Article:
passion

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noun pas·sion \ˈpa-shən\

Definition of passion

  1. 1 often capitalized a :  the sufferings of Christ between the night of the Last Supper and his deathb :  an oratorio based on a gospel narrative of the Passion Bach's St. Matthew Passion

  2. 2 obsolete :  suffering

  3. 3 :  the state or capacity of being acted on by external agents or forces moldable and not moldable … and many other passions of matter — Francis Bacon

  4. 4a (1) :  emotion his ruling passion is greed (2) passions plural :  the emotions as distinguished from reason a study of the passionsb :  intense, driving, or overmastering feeling or conviction with enough passion to make a great poet — W. B. Yeatsc :  an outbreak of anger a crime of passion

  5. 5a :  ardent affection :  love He had never felt such passion for any woman but her.b :  a strong liking or desire for or devotion to some activity, object, or concept a passion for chess a passion for operac :  sexual desire a look of passion in her faced :  an object of desire or deep interest

passionless

play \ˈpa-shən-ləs\ adjective

Examples of passion in a Sentence

  1. If anyone had asked me what my passions were, I would have said building fires, climbing cliffs, going on long hikes in the woods … —Paul Theroux, Newsweek, 6 Aug. 2001

  2. The gods themselves had passions and frailties—these are the stuff of the myths. —James Salter, New Yorker, 4 Aug. 1997

  3. The skin is dry and as chaste and beautiful as old paper. But I remember the passion inspired by those fingers, their gifted, sly, infinitely provocative caresses and gestures. —Richard Selzer, Discover, February 1994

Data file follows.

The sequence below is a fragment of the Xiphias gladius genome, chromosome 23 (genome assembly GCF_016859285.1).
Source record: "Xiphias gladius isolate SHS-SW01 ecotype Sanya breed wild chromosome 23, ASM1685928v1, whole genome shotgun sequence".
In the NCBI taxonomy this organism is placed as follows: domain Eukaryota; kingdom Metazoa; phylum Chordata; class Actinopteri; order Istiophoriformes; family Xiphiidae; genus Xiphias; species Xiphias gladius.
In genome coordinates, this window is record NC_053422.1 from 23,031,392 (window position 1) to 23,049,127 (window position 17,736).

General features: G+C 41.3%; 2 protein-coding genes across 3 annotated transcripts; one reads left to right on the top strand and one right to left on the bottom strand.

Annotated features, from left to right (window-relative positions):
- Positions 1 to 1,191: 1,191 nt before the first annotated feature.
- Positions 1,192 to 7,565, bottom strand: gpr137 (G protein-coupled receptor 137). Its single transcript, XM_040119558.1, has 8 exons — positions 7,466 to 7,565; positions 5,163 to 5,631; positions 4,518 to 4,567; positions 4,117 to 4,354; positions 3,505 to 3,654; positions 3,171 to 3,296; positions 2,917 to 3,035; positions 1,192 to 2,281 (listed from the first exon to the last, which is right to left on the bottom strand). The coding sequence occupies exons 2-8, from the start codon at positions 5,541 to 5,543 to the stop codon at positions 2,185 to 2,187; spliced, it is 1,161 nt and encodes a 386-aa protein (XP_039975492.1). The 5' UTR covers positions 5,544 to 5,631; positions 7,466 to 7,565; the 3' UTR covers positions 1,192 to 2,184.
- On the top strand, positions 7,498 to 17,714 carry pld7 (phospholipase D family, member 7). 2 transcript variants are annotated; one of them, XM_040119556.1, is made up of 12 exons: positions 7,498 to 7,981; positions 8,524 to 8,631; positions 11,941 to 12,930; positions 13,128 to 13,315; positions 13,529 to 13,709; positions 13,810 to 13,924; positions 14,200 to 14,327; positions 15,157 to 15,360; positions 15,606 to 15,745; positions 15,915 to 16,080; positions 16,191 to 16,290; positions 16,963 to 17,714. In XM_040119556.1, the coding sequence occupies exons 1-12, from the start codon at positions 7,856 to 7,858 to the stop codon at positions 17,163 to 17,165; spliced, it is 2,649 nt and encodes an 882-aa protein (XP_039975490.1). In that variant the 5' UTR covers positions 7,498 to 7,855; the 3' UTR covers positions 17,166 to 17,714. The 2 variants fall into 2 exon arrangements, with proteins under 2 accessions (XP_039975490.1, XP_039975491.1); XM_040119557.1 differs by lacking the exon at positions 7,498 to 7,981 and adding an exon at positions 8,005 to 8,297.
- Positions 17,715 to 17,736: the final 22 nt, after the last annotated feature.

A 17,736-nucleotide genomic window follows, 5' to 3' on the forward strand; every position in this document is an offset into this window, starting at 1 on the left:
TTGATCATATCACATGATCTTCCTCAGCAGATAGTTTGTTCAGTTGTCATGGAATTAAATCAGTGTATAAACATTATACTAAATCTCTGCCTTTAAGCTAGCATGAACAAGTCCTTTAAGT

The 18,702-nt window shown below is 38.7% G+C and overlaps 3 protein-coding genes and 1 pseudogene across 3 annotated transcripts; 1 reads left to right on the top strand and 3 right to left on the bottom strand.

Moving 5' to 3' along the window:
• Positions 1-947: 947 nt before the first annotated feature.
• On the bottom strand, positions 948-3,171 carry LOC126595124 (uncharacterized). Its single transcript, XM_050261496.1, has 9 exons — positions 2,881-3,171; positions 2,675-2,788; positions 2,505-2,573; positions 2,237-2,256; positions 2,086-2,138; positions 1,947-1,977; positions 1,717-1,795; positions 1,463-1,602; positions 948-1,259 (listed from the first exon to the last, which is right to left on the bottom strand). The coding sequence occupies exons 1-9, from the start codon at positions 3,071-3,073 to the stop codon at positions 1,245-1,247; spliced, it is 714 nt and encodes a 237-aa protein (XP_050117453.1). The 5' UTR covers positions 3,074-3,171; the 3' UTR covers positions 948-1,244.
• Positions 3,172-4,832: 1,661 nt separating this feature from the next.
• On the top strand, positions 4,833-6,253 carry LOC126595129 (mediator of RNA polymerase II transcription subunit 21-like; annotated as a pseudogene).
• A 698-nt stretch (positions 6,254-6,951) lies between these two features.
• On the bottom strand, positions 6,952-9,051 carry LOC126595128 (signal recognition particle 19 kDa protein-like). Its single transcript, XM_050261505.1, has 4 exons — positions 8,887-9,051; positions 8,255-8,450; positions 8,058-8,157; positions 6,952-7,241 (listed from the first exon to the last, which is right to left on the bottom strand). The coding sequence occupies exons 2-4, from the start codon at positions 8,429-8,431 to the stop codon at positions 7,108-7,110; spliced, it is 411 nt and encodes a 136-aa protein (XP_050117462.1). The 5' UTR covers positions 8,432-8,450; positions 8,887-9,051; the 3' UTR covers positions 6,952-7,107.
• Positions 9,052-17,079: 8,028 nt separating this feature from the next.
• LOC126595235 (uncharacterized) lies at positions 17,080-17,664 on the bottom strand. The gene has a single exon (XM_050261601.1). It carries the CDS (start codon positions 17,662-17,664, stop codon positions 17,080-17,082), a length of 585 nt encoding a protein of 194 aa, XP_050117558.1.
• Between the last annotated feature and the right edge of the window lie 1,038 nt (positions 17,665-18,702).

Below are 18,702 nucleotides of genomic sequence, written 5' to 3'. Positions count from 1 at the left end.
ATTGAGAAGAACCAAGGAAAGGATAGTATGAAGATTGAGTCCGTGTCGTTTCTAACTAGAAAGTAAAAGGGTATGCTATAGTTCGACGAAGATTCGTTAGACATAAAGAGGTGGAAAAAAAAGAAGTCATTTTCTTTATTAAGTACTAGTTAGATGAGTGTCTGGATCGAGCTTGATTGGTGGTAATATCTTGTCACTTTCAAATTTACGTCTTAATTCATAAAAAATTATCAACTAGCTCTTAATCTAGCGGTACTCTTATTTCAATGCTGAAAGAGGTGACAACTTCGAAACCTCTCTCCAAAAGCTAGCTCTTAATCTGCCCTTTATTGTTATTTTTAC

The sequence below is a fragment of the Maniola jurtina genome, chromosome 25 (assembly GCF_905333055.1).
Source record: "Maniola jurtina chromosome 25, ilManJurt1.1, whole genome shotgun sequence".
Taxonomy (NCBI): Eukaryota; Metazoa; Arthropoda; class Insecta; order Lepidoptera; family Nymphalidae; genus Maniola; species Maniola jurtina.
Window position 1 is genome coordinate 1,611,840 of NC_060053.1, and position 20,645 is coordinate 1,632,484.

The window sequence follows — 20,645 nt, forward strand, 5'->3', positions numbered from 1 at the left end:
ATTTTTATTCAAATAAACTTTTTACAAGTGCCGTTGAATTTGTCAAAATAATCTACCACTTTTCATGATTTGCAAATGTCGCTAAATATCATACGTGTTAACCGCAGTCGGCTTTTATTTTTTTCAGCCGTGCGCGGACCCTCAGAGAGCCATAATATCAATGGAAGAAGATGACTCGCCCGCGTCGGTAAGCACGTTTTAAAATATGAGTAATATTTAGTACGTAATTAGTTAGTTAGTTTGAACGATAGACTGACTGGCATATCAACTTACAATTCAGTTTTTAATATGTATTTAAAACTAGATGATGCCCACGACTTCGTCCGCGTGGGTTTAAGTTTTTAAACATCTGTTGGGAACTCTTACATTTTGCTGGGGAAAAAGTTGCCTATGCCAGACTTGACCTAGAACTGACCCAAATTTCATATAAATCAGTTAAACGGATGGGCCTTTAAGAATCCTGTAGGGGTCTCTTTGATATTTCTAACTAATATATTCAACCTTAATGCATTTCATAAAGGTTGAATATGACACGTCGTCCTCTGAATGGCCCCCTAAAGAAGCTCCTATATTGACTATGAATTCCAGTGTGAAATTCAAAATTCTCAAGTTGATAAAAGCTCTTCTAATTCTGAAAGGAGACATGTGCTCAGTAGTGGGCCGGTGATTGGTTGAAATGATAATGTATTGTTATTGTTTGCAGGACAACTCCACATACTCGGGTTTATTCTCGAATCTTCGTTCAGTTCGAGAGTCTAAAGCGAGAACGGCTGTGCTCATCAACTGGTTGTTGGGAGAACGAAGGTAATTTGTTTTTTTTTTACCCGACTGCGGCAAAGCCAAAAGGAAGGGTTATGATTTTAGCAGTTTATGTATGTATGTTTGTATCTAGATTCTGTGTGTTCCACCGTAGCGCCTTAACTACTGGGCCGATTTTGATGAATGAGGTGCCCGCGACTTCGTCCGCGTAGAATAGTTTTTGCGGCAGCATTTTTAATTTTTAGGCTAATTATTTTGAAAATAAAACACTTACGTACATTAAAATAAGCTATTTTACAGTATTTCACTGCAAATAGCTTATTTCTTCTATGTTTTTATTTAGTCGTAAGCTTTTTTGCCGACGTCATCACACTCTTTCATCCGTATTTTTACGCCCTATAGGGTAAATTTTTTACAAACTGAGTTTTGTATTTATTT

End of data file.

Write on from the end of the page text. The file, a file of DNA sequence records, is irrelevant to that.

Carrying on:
4. Polo was the Khan's passion. He cared for little else, and when his armies moved, he moved with them, because he couldn't stand to be without the game. —Hunter S. Thompson, Rolling Stone, 15 Dec. 1994

  5. Everyone could see the passion in his approach to the work.

  6. a controversy that has stirred passions in Congress

  7. Her performance is full of passion and originality.

  8. She spoke with passion about preserving the building.

  9. The crime was committed in a fit of passion.

  10. Music has always been his passion.

  11. She developed a passion for opera.

  12. a student with a passion for literature

Origin and Etymology of passion

Middle English, from Anglo-French, from Late Latin passion-, passio suffering, being acted upon, from Latin pati to suffer — more at patient


First Known Use: 13th century

Synonym Discussion of passion

passion, fervor, ardor, enthusiasm, zeal mean intense emotion compelling action. passion applies to an emotion that is deeply stirring or ungovernable. was a slave to his passions fervor implies a warm and steady emotion. read the poem aloud with great fervor ardor suggests warm and excited feeling likely to be fitful or short-lived. the ardor of their honeymoon soon faded enthusiasm applies to lively or eager interest in or admiration for a proposal, cause, or activity. never showed much enthusiasm for sports zeal implies energetic and unflagging pursuit of an aim or devotion to a cause. preaches with fanatical zeal

synonyms see in addition feeling



PASSION Defined for English Language Learners

passion

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noun pas·sion \ˈpa-shən\

Definition of passion for English Language Learners

  • : a strong feeling of enthusiasm or excitement for something or about doing something

  • : a strong feeling (such as anger) that causes you to act in a dangerous way

  • : a strong sexual or romantic feeling for someone


PASSION Defined for Kids

passion

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noun pas·sion \ˈpa-shən\

Definition of passion for Students

  1. 1 :  a strong feeling or emotion He spoke with passion.

  2. 2 :  an object of someone's love, liking, or desire Art is my passion.

  3. 3 :  strong liking or desire :  love She has a passion for music.


Law Dictionary

passion

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noun pas·sion \ˈpa-shən\

Legal Definition of passion

  1. :  intense, driving, or overpowering feeling or emotion; especially :  any violent or intense emotion that prevents reflection — see also heat of passion



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